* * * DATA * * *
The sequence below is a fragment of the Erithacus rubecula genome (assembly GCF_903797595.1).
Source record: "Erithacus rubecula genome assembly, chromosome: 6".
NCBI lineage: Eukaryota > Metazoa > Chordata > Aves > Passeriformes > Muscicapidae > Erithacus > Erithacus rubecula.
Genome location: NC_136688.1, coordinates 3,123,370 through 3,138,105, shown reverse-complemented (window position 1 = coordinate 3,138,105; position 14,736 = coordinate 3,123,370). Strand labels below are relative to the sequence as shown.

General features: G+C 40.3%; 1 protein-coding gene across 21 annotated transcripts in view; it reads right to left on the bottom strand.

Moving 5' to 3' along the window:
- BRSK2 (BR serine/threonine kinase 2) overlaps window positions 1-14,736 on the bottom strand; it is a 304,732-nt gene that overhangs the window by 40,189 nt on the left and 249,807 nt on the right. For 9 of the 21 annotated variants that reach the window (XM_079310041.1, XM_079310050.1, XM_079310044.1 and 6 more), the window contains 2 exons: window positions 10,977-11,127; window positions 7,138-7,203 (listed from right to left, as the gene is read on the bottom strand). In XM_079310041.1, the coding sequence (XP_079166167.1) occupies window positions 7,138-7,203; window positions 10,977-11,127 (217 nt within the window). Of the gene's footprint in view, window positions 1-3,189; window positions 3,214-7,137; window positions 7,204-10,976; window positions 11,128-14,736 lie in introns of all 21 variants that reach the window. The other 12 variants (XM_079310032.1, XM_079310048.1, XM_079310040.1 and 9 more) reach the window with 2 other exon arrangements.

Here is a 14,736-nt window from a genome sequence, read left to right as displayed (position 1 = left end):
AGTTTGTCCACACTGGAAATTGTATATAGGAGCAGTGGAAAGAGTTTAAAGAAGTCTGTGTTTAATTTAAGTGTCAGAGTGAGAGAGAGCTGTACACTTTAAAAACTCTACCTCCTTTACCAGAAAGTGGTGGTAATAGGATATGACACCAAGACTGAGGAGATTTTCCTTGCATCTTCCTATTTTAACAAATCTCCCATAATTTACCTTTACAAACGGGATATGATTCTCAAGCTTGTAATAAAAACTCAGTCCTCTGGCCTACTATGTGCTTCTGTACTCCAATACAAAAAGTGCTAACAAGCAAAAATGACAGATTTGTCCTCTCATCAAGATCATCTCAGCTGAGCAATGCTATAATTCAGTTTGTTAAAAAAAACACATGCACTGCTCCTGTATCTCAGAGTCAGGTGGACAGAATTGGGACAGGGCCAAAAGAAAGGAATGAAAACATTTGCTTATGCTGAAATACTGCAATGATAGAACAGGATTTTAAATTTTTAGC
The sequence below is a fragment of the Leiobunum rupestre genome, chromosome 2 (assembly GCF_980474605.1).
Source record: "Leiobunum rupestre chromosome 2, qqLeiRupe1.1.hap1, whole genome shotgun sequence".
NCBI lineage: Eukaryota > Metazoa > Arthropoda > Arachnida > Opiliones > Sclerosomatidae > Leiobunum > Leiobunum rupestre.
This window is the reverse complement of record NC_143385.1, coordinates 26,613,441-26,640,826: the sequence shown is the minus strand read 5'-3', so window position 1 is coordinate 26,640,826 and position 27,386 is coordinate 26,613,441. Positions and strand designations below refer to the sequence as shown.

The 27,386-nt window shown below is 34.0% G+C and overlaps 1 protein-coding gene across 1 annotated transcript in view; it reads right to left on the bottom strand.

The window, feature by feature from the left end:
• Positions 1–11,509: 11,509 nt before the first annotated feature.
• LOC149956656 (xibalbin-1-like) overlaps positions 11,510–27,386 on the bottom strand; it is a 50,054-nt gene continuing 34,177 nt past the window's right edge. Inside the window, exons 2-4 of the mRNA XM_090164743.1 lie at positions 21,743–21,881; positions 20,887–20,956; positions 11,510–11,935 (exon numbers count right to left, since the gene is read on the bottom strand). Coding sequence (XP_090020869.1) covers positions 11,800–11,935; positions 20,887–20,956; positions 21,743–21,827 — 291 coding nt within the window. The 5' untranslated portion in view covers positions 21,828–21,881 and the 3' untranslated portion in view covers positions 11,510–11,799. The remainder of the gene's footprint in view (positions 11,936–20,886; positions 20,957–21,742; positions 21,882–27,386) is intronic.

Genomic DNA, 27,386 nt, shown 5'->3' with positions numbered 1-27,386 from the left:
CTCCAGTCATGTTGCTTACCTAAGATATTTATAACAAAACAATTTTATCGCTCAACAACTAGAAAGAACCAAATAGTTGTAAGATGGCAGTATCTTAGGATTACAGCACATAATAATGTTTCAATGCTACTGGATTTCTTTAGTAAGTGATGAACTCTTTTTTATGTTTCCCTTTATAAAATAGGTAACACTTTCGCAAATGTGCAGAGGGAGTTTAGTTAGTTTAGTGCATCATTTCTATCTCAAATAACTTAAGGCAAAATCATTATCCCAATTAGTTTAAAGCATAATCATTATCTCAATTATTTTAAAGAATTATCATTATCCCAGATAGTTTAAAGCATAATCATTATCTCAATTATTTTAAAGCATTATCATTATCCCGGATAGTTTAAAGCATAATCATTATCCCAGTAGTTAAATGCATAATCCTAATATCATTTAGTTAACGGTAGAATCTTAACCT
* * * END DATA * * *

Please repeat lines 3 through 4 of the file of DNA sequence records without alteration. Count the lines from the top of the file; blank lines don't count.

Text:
NCBI lineage: Eukaryota > Metazoa > Chordata > Aves > Passeriformes > Muscicapidae > Erithacus > Erithacus rubecula.
Genome location: NC_136688.1, coordinates 3,123,370 through 3,138,105, shown reverse-complemented (window position 1 = coordinate 3,138,105; position 14,736 = coordinate 3,123,370). Strand labels below are relative to the sequence as shown.